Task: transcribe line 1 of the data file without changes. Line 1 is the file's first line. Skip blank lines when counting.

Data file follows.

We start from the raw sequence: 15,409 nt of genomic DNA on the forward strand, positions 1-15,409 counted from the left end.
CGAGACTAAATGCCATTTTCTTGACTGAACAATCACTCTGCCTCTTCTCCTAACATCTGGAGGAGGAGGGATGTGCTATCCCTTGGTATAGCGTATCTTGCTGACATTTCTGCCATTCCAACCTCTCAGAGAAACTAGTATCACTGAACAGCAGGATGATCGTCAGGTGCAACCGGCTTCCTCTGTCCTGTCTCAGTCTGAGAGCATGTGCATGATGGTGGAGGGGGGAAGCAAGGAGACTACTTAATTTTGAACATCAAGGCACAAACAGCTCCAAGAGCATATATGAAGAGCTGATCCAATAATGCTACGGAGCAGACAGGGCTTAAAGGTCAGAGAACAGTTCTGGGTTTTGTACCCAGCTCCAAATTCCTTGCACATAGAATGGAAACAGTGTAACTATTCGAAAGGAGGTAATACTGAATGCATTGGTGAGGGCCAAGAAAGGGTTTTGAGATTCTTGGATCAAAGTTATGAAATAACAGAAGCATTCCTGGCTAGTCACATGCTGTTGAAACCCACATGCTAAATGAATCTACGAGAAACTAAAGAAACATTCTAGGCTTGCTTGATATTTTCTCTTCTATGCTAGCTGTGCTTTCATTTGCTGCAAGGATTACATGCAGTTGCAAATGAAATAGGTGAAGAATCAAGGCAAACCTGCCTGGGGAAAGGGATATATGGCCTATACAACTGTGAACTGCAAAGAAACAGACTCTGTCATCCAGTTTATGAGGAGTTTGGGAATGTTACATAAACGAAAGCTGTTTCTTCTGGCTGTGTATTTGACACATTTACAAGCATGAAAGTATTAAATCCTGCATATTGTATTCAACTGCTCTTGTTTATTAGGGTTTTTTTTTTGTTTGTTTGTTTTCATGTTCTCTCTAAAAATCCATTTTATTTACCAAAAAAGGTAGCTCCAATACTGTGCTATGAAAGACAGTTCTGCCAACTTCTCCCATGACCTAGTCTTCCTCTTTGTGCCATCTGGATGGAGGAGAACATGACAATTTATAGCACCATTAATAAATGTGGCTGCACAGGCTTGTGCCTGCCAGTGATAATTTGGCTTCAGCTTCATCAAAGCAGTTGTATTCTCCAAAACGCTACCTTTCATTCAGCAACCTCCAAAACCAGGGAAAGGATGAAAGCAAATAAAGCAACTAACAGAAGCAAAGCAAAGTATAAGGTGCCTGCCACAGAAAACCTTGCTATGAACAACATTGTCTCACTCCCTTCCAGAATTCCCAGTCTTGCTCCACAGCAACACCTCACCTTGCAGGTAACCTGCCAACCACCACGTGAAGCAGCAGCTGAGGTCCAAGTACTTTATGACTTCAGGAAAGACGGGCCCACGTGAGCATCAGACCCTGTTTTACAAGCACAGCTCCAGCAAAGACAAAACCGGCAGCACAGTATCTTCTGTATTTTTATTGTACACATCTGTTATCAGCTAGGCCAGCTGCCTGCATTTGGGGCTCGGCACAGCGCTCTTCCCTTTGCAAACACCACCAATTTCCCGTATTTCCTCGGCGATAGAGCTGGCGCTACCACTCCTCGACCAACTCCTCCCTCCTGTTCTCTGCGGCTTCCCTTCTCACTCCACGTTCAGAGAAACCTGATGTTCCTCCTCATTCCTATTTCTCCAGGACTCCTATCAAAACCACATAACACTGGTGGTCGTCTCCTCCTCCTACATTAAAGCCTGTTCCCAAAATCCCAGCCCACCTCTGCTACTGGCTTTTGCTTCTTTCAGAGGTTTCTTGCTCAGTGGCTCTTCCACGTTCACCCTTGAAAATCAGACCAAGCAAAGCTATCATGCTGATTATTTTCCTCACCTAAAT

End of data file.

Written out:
We start from the raw sequence: 15,409 nt of genomic DNA on the forward strand, positions 1-15,409 counted from the left end.